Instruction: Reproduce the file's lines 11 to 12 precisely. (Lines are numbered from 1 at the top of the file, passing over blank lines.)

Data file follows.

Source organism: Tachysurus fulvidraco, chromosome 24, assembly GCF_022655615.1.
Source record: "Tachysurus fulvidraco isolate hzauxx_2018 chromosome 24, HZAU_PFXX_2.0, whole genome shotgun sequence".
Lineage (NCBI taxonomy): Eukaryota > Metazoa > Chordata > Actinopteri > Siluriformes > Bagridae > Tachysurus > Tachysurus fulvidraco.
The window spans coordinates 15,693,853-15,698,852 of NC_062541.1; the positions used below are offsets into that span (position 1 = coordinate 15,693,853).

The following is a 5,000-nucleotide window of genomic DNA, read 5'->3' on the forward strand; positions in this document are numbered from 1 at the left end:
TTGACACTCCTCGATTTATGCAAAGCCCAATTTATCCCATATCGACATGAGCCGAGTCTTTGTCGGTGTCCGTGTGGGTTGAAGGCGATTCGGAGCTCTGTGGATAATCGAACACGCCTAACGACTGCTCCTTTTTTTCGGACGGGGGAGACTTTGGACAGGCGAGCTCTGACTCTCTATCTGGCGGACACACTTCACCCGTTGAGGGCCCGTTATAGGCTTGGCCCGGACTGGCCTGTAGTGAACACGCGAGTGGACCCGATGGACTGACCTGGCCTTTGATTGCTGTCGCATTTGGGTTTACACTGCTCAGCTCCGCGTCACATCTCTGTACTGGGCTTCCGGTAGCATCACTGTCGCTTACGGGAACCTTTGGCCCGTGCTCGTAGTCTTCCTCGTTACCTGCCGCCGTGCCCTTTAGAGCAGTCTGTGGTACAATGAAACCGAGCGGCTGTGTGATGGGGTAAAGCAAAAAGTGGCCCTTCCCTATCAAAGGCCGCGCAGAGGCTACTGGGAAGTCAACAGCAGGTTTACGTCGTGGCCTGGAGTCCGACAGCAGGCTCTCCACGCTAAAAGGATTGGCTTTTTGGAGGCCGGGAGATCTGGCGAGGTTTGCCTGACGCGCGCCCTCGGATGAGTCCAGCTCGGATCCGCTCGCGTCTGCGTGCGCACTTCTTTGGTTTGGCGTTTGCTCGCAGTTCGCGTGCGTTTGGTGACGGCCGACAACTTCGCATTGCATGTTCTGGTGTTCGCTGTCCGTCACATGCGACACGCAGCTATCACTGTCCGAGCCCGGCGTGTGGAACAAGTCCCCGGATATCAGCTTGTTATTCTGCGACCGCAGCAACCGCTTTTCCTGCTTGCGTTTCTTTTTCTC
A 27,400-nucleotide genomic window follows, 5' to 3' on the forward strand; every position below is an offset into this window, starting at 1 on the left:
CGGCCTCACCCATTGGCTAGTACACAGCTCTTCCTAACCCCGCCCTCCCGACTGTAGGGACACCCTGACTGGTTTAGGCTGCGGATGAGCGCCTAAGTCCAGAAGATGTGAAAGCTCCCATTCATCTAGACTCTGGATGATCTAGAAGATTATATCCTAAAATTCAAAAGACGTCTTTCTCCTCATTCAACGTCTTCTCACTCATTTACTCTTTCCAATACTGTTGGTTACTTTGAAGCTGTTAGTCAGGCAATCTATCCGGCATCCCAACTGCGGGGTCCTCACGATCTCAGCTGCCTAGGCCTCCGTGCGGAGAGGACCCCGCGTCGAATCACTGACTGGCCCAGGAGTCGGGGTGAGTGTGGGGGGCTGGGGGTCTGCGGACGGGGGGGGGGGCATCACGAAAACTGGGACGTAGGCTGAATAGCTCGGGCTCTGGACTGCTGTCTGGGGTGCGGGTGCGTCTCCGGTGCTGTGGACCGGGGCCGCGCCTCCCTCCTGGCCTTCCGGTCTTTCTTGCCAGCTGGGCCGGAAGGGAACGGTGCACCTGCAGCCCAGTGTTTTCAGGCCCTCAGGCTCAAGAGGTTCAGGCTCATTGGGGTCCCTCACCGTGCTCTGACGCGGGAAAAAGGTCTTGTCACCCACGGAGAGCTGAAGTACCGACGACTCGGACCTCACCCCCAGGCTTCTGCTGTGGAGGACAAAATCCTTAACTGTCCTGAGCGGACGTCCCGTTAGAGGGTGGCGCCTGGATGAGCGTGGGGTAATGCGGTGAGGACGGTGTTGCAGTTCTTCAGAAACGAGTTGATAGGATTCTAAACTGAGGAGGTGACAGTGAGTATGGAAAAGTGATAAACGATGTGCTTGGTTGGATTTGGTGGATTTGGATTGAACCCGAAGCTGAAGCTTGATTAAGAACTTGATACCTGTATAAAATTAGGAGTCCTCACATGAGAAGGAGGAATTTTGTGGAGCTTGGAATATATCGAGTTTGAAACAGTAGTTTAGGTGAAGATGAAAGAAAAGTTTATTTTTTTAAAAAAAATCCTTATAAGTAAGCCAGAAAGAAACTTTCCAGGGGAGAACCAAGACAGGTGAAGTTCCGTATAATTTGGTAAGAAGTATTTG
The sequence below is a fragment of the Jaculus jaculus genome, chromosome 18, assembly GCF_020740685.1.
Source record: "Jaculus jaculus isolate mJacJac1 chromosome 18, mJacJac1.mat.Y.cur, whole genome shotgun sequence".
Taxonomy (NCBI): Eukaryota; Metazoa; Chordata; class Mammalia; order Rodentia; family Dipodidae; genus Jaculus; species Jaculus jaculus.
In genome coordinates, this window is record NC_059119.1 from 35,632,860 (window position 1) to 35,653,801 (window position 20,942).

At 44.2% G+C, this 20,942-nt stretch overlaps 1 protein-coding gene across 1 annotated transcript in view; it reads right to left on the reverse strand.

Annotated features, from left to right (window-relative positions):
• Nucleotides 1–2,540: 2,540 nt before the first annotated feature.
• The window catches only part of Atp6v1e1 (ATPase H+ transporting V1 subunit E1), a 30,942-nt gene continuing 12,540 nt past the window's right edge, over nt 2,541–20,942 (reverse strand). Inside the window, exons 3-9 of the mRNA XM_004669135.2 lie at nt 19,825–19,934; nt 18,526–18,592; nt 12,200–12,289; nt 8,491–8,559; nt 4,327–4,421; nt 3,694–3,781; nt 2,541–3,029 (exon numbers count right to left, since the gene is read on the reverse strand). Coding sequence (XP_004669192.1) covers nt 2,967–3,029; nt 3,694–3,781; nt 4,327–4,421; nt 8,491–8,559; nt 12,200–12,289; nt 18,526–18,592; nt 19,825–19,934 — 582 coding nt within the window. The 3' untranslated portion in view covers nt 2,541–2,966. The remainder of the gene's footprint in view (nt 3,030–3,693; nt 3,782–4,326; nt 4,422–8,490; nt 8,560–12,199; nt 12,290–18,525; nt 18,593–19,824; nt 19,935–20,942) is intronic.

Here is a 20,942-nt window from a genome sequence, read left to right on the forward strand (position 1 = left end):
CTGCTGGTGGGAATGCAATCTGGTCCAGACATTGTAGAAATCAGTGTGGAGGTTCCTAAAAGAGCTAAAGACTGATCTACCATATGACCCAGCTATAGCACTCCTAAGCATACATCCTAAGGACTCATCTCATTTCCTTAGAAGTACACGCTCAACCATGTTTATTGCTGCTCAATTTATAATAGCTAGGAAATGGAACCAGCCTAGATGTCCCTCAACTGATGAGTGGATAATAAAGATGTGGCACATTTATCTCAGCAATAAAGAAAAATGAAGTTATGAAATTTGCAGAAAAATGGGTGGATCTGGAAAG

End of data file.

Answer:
Taxonomy (NCBI): Eukaryota; Metazoa; Chordata; class Mammalia; order Rodentia; family Dipodidae; genus Jaculus; species Jaculus jaculus.
In genome coordinates, this window is record NC_059119.1 from 35,632,860 (window position 1) to 35,653,801 (window position 20,942).